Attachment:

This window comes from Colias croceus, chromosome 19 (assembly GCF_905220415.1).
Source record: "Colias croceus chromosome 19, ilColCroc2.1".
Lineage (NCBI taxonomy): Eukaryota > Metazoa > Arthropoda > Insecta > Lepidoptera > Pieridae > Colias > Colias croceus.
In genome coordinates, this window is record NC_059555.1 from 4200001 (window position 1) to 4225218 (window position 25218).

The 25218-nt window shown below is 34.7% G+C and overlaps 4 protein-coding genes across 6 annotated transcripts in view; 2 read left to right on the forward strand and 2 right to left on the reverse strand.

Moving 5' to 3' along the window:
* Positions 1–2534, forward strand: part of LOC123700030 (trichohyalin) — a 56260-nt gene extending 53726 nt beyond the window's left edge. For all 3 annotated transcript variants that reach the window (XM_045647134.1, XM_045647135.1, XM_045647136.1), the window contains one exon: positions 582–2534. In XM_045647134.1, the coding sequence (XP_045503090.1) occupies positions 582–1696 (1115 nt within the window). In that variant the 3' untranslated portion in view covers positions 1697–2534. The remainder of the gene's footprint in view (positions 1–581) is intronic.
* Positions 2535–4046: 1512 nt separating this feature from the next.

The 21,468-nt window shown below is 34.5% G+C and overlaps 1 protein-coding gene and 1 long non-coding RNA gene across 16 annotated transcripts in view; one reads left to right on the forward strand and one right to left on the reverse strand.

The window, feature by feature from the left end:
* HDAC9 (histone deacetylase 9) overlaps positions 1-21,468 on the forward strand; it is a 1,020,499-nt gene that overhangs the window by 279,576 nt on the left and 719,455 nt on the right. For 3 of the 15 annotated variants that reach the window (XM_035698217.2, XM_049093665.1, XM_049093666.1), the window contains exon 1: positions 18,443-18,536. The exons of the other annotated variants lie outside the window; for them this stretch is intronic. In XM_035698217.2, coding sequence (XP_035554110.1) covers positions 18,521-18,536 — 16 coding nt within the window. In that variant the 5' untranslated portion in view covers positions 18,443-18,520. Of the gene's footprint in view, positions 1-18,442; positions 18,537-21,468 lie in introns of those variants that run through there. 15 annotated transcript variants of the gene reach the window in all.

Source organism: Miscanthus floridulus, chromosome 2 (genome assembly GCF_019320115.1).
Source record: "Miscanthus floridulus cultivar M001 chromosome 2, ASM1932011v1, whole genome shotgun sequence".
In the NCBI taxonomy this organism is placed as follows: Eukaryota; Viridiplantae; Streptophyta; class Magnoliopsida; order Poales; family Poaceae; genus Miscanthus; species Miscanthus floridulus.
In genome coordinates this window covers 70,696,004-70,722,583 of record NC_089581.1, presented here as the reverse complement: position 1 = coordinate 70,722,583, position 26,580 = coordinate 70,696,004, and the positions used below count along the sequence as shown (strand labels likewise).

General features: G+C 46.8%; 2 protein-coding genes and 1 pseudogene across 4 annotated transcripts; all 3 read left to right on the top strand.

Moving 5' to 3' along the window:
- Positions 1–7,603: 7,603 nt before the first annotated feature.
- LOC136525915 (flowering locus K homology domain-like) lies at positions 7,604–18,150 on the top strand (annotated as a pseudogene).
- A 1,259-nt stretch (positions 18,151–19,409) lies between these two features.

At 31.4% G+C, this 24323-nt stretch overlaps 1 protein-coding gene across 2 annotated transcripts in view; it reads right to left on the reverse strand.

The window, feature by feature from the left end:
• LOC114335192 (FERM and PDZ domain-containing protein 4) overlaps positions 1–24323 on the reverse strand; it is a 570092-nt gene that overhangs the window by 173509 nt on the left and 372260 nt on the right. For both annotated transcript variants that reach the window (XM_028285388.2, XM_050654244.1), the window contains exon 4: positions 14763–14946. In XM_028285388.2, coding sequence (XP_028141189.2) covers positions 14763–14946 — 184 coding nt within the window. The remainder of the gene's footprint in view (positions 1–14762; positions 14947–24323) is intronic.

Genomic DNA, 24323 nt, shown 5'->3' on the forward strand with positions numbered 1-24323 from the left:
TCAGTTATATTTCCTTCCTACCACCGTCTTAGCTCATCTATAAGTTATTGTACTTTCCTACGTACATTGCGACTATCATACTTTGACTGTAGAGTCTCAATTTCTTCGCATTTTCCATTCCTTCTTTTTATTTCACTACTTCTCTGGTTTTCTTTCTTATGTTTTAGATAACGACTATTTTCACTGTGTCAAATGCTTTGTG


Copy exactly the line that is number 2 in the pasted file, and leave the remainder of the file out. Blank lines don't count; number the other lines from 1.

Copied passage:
Source record: "Colias croceus chromosome 19, ilColCroc2.1".